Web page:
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Research Article

Mutation and Evolutionary Rates in Adélie Penguins from the Antarctic

  • Craig D. Millar,

    Affiliation: Allan Wilson Centre for Molecular Ecology and Evolution, School of Biological Sciences, University of Auckland, Auckland, New Zealand

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  • Andrew Dodd,

    Affiliation: Allan Wilson Centre for Molecular Ecology and Evolution, Institute of Molecular BioSciences, Massey University, Auckland, New Zealand

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  • Jennifer Anderson,

    Affiliation: Allan Wilson Centre for Molecular Ecology and Evolution, Institute of Molecular BioSciences, Massey University, Auckland, New Zealand

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  • Gillian C. Gibb,

    Affiliation: Allan Wilson Centre for Molecular Ecology and Evolution, Institute of Molecular BioSciences, Massey University, Auckland, New Zealand

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  • Peter A. Ritchie,

    Affiliation: Allan Wilson Centre for Molecular Ecology and Evolution, Institute of Molecular BioSciences, Massey University, Auckland, New Zealand

    Current address: School of Biological Sciences, Victoria University of Wellington, Wellington, New Zealand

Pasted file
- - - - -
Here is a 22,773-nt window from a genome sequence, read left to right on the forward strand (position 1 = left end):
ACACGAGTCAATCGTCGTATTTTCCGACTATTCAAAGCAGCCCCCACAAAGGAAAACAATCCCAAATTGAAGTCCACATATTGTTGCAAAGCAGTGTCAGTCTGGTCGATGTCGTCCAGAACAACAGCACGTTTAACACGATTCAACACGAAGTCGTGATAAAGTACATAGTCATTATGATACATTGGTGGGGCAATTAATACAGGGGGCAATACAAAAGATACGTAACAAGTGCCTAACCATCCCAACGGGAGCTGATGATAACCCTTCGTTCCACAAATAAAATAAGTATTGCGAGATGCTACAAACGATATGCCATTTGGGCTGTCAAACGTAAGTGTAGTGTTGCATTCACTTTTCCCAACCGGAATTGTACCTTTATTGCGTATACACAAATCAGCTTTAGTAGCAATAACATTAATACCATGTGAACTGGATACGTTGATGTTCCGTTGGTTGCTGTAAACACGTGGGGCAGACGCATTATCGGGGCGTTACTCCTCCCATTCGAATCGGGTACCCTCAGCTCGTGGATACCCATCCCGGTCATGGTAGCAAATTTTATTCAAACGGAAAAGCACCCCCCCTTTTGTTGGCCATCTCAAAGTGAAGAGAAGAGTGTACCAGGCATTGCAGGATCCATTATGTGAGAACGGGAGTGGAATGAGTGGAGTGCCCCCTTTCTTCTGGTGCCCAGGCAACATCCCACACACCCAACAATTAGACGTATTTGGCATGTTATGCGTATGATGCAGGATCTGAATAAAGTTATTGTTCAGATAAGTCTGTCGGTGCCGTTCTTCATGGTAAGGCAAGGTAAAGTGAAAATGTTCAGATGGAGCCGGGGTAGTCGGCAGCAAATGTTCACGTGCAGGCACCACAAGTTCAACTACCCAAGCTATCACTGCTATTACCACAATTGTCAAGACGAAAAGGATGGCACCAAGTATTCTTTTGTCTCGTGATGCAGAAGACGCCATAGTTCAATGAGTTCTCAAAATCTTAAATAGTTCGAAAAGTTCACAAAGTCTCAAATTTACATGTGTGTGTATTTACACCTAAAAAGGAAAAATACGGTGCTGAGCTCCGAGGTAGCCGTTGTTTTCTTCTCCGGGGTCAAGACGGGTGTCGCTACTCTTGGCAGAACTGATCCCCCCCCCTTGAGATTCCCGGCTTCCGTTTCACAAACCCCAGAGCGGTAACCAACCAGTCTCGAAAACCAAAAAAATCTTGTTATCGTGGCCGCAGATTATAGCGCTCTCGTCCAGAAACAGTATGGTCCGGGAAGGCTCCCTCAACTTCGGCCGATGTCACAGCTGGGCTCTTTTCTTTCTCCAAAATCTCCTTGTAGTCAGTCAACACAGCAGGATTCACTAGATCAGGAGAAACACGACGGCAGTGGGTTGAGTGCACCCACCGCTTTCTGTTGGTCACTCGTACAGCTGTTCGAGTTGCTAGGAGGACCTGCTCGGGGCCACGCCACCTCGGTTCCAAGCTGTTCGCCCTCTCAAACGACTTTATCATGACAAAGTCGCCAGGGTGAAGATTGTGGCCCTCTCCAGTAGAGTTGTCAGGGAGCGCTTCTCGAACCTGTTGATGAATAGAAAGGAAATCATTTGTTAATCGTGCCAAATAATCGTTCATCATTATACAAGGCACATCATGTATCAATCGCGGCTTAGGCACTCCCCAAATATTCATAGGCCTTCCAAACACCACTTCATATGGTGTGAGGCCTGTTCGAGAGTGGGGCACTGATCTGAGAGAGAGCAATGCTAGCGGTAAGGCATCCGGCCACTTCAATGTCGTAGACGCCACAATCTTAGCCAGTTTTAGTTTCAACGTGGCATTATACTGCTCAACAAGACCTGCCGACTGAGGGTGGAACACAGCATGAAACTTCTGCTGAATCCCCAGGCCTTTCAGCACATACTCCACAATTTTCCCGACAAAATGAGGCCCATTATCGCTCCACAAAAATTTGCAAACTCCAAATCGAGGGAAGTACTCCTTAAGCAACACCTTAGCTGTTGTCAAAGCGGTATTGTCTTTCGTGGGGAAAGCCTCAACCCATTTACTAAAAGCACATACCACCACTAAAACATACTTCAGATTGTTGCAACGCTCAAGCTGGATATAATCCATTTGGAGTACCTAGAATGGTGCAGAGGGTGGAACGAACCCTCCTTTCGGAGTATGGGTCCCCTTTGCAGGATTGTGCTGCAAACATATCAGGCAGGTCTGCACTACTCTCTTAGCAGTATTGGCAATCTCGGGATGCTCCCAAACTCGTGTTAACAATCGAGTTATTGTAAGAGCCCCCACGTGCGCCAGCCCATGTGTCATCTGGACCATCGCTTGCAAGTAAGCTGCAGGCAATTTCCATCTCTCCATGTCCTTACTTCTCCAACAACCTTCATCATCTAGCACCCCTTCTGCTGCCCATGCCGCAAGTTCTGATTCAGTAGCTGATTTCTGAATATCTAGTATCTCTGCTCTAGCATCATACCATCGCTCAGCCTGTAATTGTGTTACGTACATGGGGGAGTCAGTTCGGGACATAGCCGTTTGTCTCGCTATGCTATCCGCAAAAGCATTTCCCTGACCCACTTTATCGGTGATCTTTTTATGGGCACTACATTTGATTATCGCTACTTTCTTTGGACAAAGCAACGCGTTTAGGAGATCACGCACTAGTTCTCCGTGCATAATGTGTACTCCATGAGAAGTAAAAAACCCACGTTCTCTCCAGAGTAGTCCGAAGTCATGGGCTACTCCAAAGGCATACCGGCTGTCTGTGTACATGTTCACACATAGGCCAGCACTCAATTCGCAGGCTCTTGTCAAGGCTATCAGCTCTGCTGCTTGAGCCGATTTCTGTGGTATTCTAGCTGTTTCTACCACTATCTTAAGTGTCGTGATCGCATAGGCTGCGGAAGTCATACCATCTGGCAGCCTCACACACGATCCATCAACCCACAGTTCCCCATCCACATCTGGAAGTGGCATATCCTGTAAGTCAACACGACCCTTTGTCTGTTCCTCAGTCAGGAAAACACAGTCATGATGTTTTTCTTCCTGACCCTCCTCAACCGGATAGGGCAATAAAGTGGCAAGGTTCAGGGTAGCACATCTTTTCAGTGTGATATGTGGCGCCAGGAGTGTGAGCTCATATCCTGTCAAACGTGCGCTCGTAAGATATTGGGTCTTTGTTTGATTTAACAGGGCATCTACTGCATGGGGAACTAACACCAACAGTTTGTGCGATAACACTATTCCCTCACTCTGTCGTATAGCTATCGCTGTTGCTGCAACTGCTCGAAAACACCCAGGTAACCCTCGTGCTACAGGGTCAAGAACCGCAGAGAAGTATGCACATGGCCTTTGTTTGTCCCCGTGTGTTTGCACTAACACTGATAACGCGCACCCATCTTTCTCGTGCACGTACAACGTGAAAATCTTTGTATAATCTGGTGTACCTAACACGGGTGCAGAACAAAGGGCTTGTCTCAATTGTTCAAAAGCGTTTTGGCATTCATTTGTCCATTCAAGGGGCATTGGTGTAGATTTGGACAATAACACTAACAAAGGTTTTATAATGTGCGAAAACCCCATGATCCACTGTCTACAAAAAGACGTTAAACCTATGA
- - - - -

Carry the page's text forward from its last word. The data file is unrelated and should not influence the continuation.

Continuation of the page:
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  • Carlo Baroni,

    Affiliations: Dipartmento Scienze della Terra, Università di Pisa, Pisa, Italy, Consiglio Nazionale Ricerche, Centro Studio Geologia Strutturale, Pisa, Italy

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  • Michael D. Woodhams,

    Affiliation: Allan Wilson Centre for Molecular Ecology and Evolution, Institute of Fundamental Sciences, Massey University Palmerston North, Palmerston North, New Zealand

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  • Michael D. Hendy,

    Affiliation: Allan Wilson Centre for Molecular Ecology and Evolution, Institute of Fundamental Sciences, Massey University Palmerston North, Palmerston North, New Zealand

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  • David M. Lambert mail

    d.lambert@griffith.edu.au

    Affiliation: Allan Wilson Centre for Molecular Ecology and Evolution, Institute of Molecular BioSciences, Massey University, Auckland, New Zealand

    Current address: Griffith School of Environment and School of Biomolecular and Physical Sciences, Griffith University, Nathan, Australia

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  • Published: October 03, 2008
  • DOI: 10.1371/journal.pgen.1000209

Reader Comments (3)

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What about longer term rates estimated from fossils millions of years old?

Posted by alexei on 01 Nov 2008 at 09:41 GMT

In a previous paper by some of the authors on this paper

http://www.sciencemag.org...

it was argued that the rate of mutation over short time frames (thousands of years) is different from the phylogenetic rate based on fossil calibrations (millions of years).

In this paper you continue to support rate estimates (now by two different and clever methods) that are far faster than the rates obtained using fossil calibrations over millions of years.

Yet you completely ignore this fact and argue that there is no discrepancy. Why do you ignore the thousands of papers that estimates very slow rates in avians (including penguins) based on older fossil calibrations?